Lowering guidance can bring on a world of pain for a company. Not only does the stock take a hit when the news is announced, but it can also continue to fall for quite a while afterward. Investors face a dilemma: Is it time to join the mad dash for the exits, or is it a buying opportunity in disguise?

A guide to the future
It's not always easy to tell whether your company is having a fire sale or burning down. With Motley Fool CAPS, however, understanding the difference is a whole lot simpler.

The investor-intelligence database compiles the opinions of more than 110,000 professional and novice investors about stocks they think will outperform the market and those they think will not. Pairing that information with companies that have lowered their guidance recently should help us decide which of the stocks are hotter than hot and which ones are not. A high CAPS rating with lowered guidance could present you with a real deal.

Here are five companies that have recently guided lower, coupled with what CAPS investors think:



Analyst Est./Previous Guidance

Updated Guidance

CAPS Rating (out of 5)

Acme Packet (NASDAQ:APKT)

Q2 2008




ConAgra (NYSE:CAG)





Interactive Intelligence (NASDAQ:ININ)

Q2 2008




Oshkosh Truck (NYSE:OSK)

Q3 2008




UnitedHealth (NYSE:UNH)

Q2 2008




Source: Briefing.com; Motley Fool CAPS.

Now, this isn't a list of stocks to buy or sell short. Things rarely work all the time in investing, so consider this is a list for further research.

Feeling ill
The dog days of summer are coming a little early for health-care insurer UnitedHealth, which reported it was expecting to lose 800,000 members this year as it tries to preserve margins. Yet to do so, it was laying off 4,000 people. It didn't help that it also announced it was settling the options backdating scandal at a cost of $895 million, or that this week Congress passed a Medicare bill that's likely to result in significantly lower payments. UnitedHealth, Humana (NYSE:HUM), and Aetna (NYSE:AET) are all likely to feel the effects of the work done in Washington.

Investors remain bullish on the insurer, particularly at this low point, figuring that all of the bad news is factored into the stock price. CAPS player JereBear1 noted at the end of last month that, while a lot of the internal and external factors buffeting UnitedHealth were suboptimal, the stock was becoming too cheap to pass up. While the price has dropped some more since, undoubtedly the sentiment remains:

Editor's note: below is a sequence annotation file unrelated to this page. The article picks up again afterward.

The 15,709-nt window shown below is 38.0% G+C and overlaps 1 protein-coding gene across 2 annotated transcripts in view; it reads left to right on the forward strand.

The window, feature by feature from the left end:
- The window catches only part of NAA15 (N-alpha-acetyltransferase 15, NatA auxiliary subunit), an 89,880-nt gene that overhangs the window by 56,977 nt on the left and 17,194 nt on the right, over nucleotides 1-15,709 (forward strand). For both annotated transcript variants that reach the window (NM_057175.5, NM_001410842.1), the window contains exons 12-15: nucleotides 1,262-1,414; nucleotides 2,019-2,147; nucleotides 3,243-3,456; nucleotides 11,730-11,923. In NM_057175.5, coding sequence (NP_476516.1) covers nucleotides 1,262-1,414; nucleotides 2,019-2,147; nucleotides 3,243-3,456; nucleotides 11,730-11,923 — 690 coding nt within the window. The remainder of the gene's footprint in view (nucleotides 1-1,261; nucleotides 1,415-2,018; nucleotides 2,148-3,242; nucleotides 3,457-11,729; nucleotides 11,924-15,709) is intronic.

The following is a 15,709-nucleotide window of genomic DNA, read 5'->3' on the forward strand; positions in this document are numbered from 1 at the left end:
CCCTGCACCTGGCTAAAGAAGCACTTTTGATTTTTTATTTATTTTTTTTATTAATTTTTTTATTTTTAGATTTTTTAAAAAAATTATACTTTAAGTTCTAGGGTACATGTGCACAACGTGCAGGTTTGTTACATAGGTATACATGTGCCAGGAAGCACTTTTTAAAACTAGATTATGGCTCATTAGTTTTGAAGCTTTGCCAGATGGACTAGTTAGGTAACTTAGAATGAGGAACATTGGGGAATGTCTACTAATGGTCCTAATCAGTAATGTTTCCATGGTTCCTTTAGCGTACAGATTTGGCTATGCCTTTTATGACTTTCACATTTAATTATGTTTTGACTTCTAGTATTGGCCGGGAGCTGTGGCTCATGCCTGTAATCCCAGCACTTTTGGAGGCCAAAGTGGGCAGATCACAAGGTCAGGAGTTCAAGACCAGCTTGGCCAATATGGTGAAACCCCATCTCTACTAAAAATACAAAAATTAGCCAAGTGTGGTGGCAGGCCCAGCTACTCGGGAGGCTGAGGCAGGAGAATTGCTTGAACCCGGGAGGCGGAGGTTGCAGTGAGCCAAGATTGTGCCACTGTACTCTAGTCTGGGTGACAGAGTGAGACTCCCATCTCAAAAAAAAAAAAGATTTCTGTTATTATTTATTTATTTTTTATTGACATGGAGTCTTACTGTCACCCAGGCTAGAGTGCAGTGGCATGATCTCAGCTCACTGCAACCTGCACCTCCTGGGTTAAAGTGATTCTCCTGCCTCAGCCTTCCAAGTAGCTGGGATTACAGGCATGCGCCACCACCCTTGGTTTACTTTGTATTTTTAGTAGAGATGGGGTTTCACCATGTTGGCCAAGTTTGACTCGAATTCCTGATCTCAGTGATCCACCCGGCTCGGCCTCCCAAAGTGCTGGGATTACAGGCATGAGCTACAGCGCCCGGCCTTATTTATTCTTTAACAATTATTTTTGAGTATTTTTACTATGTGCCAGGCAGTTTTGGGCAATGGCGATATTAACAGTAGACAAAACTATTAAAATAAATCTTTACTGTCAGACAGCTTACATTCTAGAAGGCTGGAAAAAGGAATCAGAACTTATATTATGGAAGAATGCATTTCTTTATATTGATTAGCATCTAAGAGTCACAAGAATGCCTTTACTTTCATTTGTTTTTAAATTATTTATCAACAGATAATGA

I don't like this stock because of all the political and industry headwinds. I don't like the problems that UNH has been dealing with internally. I don't like the margins getting squeezed with escalating medical costs and increased competition. However, this stock has dropped from a recent high of $59.46 on 12/24/2007 to about $26 today. With a P/E ratio of 7.34 and a PEG ratio of .56 and consensus EPS of $3.52 for 08, I can no longer hate this stock. Company is stable overall and decisively undervalued.

Not hanging up yet
Interactive Intelligence, which provides software for call centers, is finding that the higher up-front cost of its product -- even if it ultimately saves its customers money down the road -- is a tough sell in this economic climate. Although sales have been strong thus far, weaker follow-on orders caused second-quarter results to miss analyst expectations. Shares have lost about three-quarters of their value since December.

Like the analysts who recommend Interactive Intelligence for the long-term part of a client's portfolio, investors like rjhubs are looking further out on the horizon:

This is a well run company with solid fundamentals and a good product. Revenue has been steadily increasing these past few quarters, [it's] only a matter of time before [earnings] go up as well. My only worry about this stock is I feel the marketing team is weak and could use improvement. ... Besides that, they are still hiring and planning to grow.

Guide on!
Looking at stocks whose shares have taken a dive on diminished outlooks can be a painful experience. Your input, though, can help guide other investors to higher prospects for growth, even in the face of lower guidance. Head to Motley Fool CAPS and let your voice lead the way.